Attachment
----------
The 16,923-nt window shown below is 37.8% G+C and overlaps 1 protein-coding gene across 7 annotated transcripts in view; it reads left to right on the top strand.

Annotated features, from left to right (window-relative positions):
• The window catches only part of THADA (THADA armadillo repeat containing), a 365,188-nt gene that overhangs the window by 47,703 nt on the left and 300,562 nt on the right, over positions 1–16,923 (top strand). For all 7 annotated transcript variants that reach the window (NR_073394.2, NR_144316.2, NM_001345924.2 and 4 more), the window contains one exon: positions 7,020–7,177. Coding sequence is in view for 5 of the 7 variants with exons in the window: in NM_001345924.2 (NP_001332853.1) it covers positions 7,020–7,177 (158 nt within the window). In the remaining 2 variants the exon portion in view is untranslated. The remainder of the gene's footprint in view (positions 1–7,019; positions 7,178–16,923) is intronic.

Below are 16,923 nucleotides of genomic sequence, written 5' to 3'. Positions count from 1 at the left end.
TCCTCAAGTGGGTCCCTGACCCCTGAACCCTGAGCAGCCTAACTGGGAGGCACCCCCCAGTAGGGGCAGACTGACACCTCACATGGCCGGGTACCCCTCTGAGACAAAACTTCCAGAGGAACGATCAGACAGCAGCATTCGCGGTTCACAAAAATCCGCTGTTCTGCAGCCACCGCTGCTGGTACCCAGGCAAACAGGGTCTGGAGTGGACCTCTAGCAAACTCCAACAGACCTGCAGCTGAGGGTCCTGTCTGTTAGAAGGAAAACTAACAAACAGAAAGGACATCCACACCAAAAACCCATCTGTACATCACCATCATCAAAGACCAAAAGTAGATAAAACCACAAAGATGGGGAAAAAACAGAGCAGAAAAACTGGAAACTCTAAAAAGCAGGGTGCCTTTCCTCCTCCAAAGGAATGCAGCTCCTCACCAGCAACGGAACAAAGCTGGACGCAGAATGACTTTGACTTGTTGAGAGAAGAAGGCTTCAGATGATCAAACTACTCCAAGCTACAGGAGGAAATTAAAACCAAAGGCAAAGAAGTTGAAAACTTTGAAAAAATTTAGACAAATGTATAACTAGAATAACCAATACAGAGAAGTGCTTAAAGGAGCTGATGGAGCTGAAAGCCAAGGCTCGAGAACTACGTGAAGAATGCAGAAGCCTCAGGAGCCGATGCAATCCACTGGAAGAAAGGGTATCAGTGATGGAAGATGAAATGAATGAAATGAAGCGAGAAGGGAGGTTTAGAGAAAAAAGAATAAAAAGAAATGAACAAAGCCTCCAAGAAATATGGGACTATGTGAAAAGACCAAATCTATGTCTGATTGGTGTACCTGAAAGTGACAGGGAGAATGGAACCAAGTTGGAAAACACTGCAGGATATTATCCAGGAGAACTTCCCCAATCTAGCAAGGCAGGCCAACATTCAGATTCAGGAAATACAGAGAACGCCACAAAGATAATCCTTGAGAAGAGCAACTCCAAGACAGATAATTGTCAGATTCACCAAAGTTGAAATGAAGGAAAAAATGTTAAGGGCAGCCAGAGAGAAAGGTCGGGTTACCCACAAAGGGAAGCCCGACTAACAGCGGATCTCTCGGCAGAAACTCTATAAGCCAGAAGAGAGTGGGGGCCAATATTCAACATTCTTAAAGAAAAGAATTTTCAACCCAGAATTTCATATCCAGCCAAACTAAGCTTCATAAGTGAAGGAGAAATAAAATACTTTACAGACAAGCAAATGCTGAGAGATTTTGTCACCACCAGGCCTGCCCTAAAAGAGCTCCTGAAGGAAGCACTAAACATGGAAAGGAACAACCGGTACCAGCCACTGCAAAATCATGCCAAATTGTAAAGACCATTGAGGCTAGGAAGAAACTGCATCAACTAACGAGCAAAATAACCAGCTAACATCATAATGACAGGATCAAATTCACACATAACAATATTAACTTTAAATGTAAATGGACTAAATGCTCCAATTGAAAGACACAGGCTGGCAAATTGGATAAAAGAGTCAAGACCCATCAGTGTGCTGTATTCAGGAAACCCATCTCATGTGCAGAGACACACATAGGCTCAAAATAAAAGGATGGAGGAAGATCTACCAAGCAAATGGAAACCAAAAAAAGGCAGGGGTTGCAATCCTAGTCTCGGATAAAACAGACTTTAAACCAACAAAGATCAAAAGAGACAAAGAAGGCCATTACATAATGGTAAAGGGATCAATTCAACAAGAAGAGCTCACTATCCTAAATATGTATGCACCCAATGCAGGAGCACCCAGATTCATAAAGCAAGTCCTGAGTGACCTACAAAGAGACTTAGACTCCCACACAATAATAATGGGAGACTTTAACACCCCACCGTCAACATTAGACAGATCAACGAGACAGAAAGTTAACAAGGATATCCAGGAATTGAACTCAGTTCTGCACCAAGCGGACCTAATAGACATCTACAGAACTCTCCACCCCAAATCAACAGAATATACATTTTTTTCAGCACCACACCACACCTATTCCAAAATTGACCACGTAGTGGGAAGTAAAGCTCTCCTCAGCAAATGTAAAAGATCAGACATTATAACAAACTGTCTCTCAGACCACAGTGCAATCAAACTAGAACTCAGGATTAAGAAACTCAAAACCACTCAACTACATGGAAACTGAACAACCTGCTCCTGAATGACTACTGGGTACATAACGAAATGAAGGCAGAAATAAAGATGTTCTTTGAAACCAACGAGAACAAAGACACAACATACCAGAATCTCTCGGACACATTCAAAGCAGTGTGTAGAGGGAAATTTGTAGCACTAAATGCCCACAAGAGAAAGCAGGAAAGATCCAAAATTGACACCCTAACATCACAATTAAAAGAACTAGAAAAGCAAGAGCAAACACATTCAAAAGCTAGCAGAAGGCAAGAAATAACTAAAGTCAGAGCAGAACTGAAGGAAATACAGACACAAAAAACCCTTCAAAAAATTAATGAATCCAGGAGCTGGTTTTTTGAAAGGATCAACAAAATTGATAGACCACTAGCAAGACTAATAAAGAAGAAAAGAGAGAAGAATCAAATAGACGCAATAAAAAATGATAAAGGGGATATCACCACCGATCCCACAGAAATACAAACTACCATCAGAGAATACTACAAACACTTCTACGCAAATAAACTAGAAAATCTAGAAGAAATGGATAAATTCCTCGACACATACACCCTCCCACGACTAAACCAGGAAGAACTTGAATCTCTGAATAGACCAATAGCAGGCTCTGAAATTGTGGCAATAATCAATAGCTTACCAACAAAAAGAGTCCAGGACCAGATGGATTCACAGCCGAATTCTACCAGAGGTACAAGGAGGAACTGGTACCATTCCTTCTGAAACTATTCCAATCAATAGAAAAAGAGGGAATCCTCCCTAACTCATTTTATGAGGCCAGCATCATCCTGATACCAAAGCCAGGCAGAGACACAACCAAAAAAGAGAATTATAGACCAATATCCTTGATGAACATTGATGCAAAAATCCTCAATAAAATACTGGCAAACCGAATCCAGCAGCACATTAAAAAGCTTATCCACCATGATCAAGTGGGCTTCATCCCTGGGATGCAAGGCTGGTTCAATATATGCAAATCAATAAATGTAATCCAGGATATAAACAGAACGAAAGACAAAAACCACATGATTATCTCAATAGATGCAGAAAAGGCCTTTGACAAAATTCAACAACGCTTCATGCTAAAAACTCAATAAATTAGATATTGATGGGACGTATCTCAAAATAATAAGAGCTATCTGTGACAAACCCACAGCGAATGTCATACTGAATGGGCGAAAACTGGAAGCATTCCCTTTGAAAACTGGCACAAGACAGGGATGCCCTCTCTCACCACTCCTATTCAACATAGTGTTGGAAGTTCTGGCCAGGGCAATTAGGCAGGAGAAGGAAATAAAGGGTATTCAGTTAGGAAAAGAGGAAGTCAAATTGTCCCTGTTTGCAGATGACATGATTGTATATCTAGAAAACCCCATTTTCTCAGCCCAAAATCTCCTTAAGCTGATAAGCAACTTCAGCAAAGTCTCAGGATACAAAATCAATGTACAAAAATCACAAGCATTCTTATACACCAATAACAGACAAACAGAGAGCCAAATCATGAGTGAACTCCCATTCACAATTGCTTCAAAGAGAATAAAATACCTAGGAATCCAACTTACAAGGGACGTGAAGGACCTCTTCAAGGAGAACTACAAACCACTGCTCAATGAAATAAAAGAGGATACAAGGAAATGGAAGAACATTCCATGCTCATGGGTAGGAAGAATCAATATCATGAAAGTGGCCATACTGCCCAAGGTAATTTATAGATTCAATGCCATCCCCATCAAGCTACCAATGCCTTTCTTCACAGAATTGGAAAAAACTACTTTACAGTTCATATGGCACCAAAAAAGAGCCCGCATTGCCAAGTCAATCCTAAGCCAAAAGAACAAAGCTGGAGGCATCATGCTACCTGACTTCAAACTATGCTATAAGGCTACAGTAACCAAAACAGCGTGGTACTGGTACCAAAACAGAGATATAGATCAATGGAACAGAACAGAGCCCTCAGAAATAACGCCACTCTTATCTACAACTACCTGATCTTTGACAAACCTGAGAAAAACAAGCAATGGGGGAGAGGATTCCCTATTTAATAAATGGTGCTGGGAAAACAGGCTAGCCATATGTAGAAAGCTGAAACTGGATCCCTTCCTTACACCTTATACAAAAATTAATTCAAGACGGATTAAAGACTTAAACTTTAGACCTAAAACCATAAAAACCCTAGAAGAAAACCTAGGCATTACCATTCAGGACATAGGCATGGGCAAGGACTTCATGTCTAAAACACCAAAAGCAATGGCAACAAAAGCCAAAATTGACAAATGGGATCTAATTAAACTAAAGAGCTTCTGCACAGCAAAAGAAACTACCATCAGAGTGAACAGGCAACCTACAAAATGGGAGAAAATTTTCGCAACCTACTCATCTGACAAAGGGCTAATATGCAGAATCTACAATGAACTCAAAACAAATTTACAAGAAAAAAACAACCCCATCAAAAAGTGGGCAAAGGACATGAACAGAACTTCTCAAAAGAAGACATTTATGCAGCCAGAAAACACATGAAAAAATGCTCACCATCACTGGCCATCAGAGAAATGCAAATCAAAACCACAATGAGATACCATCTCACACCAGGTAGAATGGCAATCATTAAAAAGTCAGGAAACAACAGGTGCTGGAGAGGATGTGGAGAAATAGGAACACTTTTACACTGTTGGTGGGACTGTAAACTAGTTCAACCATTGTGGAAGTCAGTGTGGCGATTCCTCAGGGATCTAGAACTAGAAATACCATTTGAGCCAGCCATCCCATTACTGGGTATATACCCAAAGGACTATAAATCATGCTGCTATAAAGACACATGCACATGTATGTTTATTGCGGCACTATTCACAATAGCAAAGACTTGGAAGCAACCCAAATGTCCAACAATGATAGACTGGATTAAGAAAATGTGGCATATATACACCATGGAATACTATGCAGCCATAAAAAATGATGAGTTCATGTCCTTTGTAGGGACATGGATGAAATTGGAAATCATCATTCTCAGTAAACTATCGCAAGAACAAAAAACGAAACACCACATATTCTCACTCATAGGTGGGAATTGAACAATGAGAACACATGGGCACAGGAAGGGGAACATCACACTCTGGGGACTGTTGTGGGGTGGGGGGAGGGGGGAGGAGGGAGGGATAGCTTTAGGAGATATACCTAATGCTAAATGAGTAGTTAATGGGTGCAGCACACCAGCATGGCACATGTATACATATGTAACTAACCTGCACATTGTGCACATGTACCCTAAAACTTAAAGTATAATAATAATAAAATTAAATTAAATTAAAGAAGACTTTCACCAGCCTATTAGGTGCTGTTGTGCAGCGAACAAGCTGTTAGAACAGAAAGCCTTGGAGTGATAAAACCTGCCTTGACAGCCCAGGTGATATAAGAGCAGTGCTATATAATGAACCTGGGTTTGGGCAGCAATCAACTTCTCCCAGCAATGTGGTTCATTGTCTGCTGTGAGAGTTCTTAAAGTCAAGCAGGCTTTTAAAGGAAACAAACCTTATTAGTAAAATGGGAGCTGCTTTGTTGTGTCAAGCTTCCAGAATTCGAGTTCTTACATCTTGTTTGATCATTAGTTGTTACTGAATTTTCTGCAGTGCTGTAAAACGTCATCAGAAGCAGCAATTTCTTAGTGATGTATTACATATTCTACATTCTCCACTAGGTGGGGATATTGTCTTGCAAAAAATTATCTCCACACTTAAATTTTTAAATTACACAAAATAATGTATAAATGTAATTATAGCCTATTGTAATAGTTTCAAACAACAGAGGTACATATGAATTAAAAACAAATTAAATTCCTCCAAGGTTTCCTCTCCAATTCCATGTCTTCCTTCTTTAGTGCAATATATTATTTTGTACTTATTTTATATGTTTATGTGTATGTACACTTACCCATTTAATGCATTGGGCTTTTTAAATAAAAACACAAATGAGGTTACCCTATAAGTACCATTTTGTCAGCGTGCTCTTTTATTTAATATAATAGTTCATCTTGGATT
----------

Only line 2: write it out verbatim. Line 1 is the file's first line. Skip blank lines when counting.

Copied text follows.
Annotated features, from left to right (window-relative positions):